A new sustainable palm oil scheme has met with criticism from environmentalists claiming that it actually allows deforestation, rather than stopping it.
The Sustainable Palm Oil Manifesto boasts an “increased commitment” to sustainable production across the supply chain, with Cargill and five of the largest oil palm growers in the world, including Sime Darby Plantation, signing up to it.
It carries a “no deforestation” pledge and aims to build upon the signatories’ existing commitments to the Roundtable for Sustainable Palm Oil (RSPO).
However, Greenpeace and The Rainforest Action Network claim it is “greenwashing” because deforestation will continue to be allowed while members of the manifesto determine what forests can be developed or protected, under the High Carbon Stock (HCS) Approach.
HCS, which Greenpeace helped develop, combines carbon and biodiversity conservation, as well as community rights and livelihoods to determine what land can and cannot be developed.
The signatories, which include IOI Corporation Berhad, Kuala Lumpur Kepong Berhad, Musim Mas Group, and Asian Agri, will fund research to define what constitutes an HCS forest and establish appropriate thresholds that will not “stifle the economic development of nations, while ensuring that environmental concerns are addressed”.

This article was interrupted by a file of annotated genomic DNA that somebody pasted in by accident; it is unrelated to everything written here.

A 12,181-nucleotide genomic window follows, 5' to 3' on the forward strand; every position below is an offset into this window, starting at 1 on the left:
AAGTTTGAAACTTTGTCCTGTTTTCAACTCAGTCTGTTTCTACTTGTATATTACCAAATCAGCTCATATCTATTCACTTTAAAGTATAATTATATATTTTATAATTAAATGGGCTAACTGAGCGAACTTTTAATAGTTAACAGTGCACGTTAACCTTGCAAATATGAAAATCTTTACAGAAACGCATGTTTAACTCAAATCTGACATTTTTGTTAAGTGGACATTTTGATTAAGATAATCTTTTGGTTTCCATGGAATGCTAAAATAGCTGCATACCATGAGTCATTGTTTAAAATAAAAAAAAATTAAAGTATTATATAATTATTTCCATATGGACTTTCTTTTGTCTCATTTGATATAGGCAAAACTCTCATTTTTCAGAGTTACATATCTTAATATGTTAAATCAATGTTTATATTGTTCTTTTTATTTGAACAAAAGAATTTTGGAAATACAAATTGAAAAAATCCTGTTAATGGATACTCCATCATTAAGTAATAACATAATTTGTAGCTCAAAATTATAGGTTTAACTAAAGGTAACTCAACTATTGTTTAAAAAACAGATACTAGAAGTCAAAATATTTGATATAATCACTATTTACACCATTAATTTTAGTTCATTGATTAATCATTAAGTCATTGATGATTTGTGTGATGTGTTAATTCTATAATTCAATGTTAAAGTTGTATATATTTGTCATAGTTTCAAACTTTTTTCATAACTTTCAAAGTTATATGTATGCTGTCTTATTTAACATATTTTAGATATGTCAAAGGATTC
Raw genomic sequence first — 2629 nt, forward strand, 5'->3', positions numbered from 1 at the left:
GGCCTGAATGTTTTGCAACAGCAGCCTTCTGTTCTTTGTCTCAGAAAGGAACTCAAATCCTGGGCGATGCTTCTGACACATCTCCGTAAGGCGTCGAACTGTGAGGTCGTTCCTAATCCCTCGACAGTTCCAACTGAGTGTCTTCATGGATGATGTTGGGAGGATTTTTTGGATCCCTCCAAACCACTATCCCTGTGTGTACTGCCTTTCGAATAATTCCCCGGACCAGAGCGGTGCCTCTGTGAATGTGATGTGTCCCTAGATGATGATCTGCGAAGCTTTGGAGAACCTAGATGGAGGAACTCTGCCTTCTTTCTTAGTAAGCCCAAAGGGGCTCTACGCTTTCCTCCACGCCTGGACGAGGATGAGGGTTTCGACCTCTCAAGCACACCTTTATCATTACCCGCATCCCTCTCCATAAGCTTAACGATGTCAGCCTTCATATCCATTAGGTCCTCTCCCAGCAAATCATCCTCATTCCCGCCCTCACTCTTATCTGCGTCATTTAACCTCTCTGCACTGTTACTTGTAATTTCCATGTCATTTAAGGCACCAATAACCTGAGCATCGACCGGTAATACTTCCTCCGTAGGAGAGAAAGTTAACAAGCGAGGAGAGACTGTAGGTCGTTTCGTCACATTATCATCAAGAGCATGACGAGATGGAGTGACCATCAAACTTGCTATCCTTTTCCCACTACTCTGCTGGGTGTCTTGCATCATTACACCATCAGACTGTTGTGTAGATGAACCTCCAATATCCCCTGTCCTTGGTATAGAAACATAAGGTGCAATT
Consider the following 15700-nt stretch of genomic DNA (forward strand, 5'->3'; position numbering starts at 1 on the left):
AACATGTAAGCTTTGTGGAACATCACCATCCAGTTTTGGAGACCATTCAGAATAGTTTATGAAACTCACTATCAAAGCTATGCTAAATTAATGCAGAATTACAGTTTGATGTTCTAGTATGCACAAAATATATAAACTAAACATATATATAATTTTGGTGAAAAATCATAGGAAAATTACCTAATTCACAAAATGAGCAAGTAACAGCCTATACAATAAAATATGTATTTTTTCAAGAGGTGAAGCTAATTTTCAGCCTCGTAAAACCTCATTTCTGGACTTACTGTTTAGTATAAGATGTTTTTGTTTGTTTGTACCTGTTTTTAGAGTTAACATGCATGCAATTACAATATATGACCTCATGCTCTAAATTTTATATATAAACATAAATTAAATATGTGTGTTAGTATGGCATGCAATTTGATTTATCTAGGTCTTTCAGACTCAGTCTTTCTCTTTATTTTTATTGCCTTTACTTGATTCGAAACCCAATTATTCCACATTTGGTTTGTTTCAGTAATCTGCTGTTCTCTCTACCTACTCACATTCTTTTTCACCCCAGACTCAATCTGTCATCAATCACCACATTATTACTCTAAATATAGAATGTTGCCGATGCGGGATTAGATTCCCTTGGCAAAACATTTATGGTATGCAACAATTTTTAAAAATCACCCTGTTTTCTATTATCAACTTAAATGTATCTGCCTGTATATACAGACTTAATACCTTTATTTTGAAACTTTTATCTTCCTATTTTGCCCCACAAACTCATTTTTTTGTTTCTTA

The manifesto does not require them to immediately halt the clearance of potential HCS forests and peatlands, according to campaigners.
Bustar Maitar, head of the Indonesia forest campaign, Greenpeace International, said: “Further research to strengthen the HCS Approach is welcome, but allowing clearance in the name of ‘sustainability’ is nothing less than greenwashing.
“To show they are serious about addressing deforestation, the group must immediately stop clearing potential HCS forests.”
Greenpeace is calling on companies such as Unilever, Nestle and P&G, which have made sustainable palm oil pledges, “to use their power in the market to tell suppliers to stop the bulldozers and demand forest protection.”
Cargill told FoodNavigator.com that it is testing and implementing the HCS process and “working with the Manifesto companies in supporting additional research in this area.
“We encourage the use of sound science and industry collaboration to develop and advance efforts at preventing deforestation in the palm industry and improve sustainability.”
Unilever said the manifesto “shows the industry is working towards one High Carbon Stock definition, which drives change that is good for forests, orangutans and for local communities.
“This isn’t easy and we recognise that transforming the industry will require organisations to provide further assurance that commitments can be put into practice. We understand that NGOs like Greenpeace are asking for this clarity from the growers.
“Constructive partnerships are needed to drive transformational change in the Palm Oil Industry.”
Nestlé said: “Concerted efforts are needed to tackle the serious problems of deforestation. We will be carefully evaluating uptake and impact of the Manifesto and we hope that this initiative will lead to more aligned actions along the supply chain from grower to consumer.”